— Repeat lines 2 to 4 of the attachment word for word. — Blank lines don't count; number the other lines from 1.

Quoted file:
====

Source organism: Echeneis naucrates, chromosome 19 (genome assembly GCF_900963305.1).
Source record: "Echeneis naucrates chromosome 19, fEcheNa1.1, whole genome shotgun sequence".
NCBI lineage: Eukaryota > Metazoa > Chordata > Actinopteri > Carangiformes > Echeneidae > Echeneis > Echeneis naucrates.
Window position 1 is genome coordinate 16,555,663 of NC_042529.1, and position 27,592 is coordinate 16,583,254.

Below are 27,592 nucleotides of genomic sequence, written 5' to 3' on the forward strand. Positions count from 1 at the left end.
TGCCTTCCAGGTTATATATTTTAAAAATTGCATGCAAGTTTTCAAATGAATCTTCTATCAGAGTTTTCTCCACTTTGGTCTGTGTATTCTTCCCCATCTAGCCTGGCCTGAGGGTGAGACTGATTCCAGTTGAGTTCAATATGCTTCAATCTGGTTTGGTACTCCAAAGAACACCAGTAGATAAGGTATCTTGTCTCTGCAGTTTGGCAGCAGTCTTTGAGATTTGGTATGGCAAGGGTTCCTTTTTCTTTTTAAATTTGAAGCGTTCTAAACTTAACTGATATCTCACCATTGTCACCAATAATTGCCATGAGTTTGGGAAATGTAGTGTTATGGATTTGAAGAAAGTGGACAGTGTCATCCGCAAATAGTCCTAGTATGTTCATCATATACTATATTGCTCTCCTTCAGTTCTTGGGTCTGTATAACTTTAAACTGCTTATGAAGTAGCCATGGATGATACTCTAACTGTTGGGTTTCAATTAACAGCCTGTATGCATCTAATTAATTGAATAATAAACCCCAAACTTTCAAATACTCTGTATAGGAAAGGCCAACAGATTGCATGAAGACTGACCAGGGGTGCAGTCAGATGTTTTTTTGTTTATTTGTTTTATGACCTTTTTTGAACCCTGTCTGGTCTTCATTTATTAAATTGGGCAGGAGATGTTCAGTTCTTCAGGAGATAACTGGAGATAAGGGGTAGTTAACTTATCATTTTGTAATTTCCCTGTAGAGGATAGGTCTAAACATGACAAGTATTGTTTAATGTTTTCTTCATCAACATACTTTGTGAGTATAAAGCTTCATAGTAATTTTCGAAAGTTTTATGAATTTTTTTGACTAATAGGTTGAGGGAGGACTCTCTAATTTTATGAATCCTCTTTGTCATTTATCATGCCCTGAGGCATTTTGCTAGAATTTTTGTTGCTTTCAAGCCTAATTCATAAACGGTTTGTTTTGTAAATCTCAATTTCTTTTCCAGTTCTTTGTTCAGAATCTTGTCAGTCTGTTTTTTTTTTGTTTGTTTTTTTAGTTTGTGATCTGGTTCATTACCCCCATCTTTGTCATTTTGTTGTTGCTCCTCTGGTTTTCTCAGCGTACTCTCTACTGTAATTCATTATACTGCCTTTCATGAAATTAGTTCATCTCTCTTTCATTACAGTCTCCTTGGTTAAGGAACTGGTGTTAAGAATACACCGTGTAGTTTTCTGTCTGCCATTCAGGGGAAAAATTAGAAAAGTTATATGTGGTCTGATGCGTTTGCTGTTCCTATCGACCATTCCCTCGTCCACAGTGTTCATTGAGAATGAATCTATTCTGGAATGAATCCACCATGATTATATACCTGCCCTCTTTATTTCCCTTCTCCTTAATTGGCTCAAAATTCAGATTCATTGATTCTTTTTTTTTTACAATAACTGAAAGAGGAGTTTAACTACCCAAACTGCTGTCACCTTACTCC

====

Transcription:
Source record: "Echeneis naucrates chromosome 19, fEcheNa1.1, whole genome shotgun sequence".
NCBI lineage: Eukaryota > Metazoa > Chordata > Actinopteri > Carangiformes > Echeneidae > Echeneis > Echeneis naucrates.
Window position 1 is genome coordinate 16,555,663 of NC_042529.1, and position 27,592 is coordinate 16,583,254.